Hollifield adds that PAS recently worked with the Electric Power Research Institute
to proof-test these high-performance HMI concepts at a large coal-fired power plant using several operators and a full simulator. "The tested HMI included proper hierarchy and embedded knowledge, and we found that operator results were better when handling significant abnormal situations," adds Hollifield. "Besides showing useful information instead of just raw data, displays should be designed in this hierarchy that provides progressive exposure of detail. Displays designed from a stack of schematic designs will not have this. They'll be 'flat' like a computer hard disk with one folder for all the files. This doesn't provide optimum situation awareness and control. A four-level hierarchy, including operation overview, unit control, unit detail and support and diagnostics displays, is desired. For example, Figure 2
is an operation overview from a large power plant. We often hear, 'But it doesn't look like a power plant!' Correct! Does your automobile instrument panel look like a diagram of your engine? The display is designed so important abnormal conditions and alarms stand out clearly." [A whitepaper by PAS on these high-performance HMI principles and the EPRI project is located at http://tinyurl.com/a8tdjln
Holistic Human Factors
Besides improving HMIs and displays, enhancing performance also means assisting the physical eyeballs viewing those screens—especially when their owners' attention falters and they get tired. Limiting work hours and potentially dangerous fatigue has long been mandated for airline pilots, first responders, truck drivers and other professions, but it's not as well-known or established in many process operations—where many managers and operators rely on too many overtime hours and consecutive workdays.
See Also: User interfaces should empower operators
To remedy these dangerous situations, the U.S. Dept. of Transportation's Pipeline and Hazardous Materials Safety Administration's latest rules took effect in September 2012, and they require pipeline operators to use display graphics that employ human-factor designs; reduce operator fatigue by limiting consecutive hours and days worked to a more normal weekly schedule; establish thorough alarm procedures; document and learn from incidents; and pay fines up to $1 million or more per violation, according to Ian Nimmo, president of User Centered Design Services Inc..
"More process facilities are investing in control room management (CRM) and human-factor principles, and they're taking countermeasures against fatigue, such as deploying 24/7-style chairs, brighter lighting and better temperature control, providing exercise equipment and enforcing regular breaks," explains Nimmo. "They're also monitoring hours worked by operators and calculating the relative risks of incidents, which is going to force some to hire more staff. Besides providing more human-factors graphics, process managers also need to conduct a risk assessment to make sure their operators can handle the number of alarms they're going to get. Then, they need to take a holistic CRM approach, evaluate the roles and responsibilities of their operators and define exactly what they're supposed to do in specific situations, including normal and abnormal operations and in emergencies."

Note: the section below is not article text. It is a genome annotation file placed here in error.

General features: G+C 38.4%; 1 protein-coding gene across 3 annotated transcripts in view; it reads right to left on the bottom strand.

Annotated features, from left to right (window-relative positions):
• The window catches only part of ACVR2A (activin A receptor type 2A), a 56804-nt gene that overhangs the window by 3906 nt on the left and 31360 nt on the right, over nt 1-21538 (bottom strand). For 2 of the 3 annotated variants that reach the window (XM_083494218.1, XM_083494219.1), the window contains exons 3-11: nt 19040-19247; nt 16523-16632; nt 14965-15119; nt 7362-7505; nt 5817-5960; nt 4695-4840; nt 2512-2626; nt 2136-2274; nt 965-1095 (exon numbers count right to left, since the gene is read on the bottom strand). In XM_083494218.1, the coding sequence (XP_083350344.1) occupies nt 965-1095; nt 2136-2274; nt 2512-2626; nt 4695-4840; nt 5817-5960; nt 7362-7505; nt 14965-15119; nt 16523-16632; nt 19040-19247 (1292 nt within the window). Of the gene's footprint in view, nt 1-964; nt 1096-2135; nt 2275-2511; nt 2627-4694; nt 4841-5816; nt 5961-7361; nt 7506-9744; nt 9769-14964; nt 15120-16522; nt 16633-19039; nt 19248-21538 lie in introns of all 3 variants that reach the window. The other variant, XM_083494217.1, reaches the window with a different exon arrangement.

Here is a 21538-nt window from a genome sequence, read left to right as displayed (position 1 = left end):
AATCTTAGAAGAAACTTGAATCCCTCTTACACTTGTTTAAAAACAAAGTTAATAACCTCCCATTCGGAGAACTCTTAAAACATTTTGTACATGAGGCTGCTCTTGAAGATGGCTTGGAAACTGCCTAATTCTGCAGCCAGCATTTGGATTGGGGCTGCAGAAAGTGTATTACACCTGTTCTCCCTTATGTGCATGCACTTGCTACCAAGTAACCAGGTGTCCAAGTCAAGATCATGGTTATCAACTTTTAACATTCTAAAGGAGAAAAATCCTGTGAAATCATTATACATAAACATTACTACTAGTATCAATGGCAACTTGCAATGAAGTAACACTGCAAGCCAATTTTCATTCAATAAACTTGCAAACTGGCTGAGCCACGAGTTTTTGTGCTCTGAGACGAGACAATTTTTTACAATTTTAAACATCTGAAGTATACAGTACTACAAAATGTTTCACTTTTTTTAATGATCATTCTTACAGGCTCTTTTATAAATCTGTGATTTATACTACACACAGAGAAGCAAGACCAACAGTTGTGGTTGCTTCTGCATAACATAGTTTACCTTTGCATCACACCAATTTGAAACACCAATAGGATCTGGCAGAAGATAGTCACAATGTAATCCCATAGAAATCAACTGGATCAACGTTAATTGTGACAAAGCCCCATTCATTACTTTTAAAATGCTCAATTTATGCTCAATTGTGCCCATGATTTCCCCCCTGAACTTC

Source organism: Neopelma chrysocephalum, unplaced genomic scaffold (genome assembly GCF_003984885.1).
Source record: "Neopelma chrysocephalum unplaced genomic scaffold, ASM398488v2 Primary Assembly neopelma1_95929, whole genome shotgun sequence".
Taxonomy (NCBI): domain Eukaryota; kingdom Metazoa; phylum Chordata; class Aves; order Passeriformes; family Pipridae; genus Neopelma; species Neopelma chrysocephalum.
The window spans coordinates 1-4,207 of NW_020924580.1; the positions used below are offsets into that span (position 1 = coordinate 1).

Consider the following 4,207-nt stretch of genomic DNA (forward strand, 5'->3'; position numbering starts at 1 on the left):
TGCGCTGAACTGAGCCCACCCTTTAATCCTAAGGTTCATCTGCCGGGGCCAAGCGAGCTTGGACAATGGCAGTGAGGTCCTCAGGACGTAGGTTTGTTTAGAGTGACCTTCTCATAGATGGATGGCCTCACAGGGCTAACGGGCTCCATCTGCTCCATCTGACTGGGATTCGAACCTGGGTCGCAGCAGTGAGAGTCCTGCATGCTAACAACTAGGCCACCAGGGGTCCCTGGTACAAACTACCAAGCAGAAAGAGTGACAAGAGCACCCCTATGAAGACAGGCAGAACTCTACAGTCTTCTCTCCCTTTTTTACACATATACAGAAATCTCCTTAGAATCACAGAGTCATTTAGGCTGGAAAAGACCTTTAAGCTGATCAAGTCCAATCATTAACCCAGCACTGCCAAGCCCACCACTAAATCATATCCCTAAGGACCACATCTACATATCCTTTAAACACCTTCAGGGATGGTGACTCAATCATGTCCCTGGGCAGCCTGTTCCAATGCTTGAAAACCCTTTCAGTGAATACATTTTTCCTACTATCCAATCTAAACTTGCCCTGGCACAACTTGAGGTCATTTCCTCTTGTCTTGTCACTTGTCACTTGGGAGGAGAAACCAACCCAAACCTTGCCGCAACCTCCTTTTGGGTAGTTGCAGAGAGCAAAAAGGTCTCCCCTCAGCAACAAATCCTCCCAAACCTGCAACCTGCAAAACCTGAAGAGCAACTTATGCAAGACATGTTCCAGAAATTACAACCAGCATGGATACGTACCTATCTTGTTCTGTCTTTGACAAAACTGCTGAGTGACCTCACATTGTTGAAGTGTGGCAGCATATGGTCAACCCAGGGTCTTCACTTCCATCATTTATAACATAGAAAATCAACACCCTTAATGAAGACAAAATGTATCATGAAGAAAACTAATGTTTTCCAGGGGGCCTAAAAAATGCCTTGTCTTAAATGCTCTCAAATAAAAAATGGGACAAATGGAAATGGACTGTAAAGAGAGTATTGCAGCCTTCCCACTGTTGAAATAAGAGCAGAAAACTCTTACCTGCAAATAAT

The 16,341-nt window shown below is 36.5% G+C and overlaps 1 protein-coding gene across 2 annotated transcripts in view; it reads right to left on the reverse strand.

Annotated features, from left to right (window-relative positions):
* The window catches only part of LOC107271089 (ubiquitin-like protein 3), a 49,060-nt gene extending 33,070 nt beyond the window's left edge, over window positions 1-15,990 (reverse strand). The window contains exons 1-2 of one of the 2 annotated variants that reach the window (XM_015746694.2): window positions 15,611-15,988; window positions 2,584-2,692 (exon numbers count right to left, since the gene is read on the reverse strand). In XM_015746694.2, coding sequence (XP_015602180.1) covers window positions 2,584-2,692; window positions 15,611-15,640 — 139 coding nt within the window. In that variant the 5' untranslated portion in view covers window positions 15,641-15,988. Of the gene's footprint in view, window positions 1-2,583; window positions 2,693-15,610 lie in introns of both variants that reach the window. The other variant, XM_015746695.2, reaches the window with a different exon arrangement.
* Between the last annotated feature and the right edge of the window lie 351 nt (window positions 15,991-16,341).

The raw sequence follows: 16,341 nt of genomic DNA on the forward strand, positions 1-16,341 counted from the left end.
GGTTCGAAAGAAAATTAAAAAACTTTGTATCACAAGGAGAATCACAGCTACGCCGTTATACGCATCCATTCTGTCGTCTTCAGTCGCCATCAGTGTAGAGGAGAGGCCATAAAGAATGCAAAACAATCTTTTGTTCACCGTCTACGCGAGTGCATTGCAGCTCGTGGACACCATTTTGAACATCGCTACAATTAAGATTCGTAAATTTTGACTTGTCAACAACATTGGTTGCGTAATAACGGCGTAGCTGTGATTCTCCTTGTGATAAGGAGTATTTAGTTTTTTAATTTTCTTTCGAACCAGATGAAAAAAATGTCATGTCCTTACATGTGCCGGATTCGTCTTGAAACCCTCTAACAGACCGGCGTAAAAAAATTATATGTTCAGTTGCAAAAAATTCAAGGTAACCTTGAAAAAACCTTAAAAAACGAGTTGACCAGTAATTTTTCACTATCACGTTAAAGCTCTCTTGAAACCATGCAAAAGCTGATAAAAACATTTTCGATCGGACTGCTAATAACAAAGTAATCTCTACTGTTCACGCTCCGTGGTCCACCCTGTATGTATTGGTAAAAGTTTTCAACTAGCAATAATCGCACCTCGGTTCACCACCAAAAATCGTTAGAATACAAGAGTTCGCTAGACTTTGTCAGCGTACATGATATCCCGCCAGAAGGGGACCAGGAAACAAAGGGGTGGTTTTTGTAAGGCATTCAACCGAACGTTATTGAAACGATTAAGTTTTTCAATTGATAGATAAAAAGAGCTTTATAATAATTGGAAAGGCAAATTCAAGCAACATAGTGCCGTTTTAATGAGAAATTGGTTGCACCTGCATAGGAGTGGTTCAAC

Curing Computer Clutter
While software and computers of all types are indispensable to manufacturing in general and process control and automation in particular, the downside is an increasingly impenetrable jungle of software applications and packages that don't share data fast enough or allow operators to access information they need to make crucial decisions. Fortunately, some solutions are coordinating different types of software and bringing them into more manageable formats.
For instance, Waterford Township's Dept. of Public Works (DPW,) uses many types of process control, maintenance, documentation, asset management and enterprise software to operate its water collection, distribution and wastewater systems, which cover 36 square miles in Michigan and serve about 75,000 residents. The water system pumps and treats about 8 million gallons per day of groundwater from 20 wells at 12 plants and 100 remote sites, and the wastewater system maintains 300 miles of sanitary sewers and sends the township's wastewater 30 miles away to Detroit for treatment.
See Also: Upgrading a Wastewater SCADA System
Bill Fritz, PE, Waterford's public works director, reports that the water/wastewater systems operate hundreds of pumps, valves, actuators, water quality and other equipment, which are monitored by more than 1200 I/O points and networked via Modbus TCP/IP, a high-speed Ethernet backbone with twin servers, and remote radios and 100 live-video security cameras at its pumping stations. All of this data comes into an unmanned cubicle, where it's been managed by GE Intelligent Platform's (GEIP) Proficy iFix software, and then reports, e-mails and alerts are pushed out to DPW personnel on their laptops, tablet PCs and smart phones.
Also, about two years ago, Waterford DPW added Proficy Workflow software, which automates more processes, serves as an electronic user manual, and performs exception-based reporting, which notifies users of problems so they don't have to go find them. For example, the department built algorithms and templates to indicate if pairs of pumps are alternating correctly at 62 of its pumping stations. This allows Proficy Workflow to provide alerts when the pumps aren't synched properly, so individual visual checks by the operators aren't required anymore.